Prognosis and survival for stomach cancer
If you have stomach cancer, you may have questions about your prognosis. A prognosis is the doctor's best estimate of how cancer will affect someone and how it will respond to treatment. Prognosis and survival depend on many factors. Only a doctor familiar with your medical history, the type and stage and other features of the cancer, the treatments chosen and the response to treatment can put all of this information together with survival statistics to arrive at a prognosis.
A prognostic factor is an aspect of the cancer or a characteristic of the person (such as age) that the doctor will consider when making a prognosis. A predictive factor influences how a cancer will respond to a certain treatment. Prognostic and predictive factors are often discussed together. They both play a part in deciding on a treatment plan and a prognosis.
The following are prognostic and predictive factors for stomach cancer.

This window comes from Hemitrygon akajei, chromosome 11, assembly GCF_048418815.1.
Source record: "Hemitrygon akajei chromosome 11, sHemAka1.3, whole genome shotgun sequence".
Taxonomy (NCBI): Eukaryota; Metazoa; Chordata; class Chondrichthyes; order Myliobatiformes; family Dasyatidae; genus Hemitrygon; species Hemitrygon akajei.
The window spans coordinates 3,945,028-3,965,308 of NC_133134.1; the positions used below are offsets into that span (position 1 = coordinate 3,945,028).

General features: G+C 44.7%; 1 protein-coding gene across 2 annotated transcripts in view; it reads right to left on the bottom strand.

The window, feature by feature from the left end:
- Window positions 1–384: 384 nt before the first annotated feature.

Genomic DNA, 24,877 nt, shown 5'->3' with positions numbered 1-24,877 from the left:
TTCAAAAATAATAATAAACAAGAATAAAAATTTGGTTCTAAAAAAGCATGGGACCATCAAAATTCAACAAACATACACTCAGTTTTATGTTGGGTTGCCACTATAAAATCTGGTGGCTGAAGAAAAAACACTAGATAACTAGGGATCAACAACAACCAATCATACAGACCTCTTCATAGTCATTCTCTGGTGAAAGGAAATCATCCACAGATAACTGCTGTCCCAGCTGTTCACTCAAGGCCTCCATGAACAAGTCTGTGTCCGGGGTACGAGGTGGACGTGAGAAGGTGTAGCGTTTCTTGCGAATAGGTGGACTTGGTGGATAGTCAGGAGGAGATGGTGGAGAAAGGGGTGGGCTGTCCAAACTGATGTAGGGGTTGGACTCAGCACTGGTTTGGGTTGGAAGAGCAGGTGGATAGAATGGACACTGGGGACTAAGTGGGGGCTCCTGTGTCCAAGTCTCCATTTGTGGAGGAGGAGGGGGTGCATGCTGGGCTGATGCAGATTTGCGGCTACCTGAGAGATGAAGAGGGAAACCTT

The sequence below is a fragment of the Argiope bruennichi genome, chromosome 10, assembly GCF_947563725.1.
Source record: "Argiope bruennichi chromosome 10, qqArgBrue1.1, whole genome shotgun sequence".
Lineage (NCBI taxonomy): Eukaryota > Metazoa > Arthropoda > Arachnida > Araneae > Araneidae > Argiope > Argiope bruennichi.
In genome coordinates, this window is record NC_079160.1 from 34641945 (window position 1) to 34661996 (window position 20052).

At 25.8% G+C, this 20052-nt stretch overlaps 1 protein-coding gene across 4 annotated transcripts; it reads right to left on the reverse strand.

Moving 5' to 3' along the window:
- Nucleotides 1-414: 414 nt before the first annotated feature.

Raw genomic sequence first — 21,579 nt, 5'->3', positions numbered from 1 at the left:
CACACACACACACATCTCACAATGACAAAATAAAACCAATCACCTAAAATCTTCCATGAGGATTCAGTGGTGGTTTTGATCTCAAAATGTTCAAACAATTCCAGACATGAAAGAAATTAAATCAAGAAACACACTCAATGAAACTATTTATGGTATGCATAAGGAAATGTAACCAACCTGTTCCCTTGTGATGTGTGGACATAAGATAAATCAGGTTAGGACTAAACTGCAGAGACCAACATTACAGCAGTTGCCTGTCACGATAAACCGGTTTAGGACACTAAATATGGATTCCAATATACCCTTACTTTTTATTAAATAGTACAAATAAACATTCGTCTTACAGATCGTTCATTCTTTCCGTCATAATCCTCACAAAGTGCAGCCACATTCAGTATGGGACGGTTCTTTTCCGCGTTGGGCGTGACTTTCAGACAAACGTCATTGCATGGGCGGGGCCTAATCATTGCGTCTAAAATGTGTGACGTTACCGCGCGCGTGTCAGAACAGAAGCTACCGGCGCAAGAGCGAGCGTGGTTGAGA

Tumours that have not grown beyond the stomach wall have a better prognosis than tumours that have grown through the wall.
The number of lymph nodes that the cancer has spread to affects the prognosis. If the cancer has spread to 3 or more lymph nodes, the prognosis is less favourable than if it hasn't spread to the lymph nodes or has only spread to 1 or 2 lymph nodes. If the cancer has spread to 7 or more lymph nodes, the prognosis is even less favourable.
Find out more about stages of stomach cancer.
HER2 status @(Model.HeadingTag)>
Surgery to remove the cancer @(Model.HeadingTag)>
Stomach cancer that is completely removed with no cancer cells in the healthy tissue taken along with the tumour (called negative surgical
Where the tumour started in the stomach @(Model.HeadingTag)>
Tumours found in the lower part of the stomach (distal stomach) have a better prognosis than tumours found in the upper (proximal) part of the stomach.
Lymph or blood vessels with cancer @(Model.HeadingTag)>
If stomach cancer has moved into small lymph vessels or blood vessels (called lymphovascular invasion, or LVI) or into lymph nodes around the stomach, the prognosis is poorer. These cancers have a much higher risk of spreading to other parts of the body.
Type of tumour @(Model.HeadingTag)>
Intestinal adenocarcinoma has a better prognosis than diffuse adenocarcinoma.
Find out more about grading stomach cancer.
Michael Sanatani, MD, FRCPC
Ashley Stueck, MD, FRCPC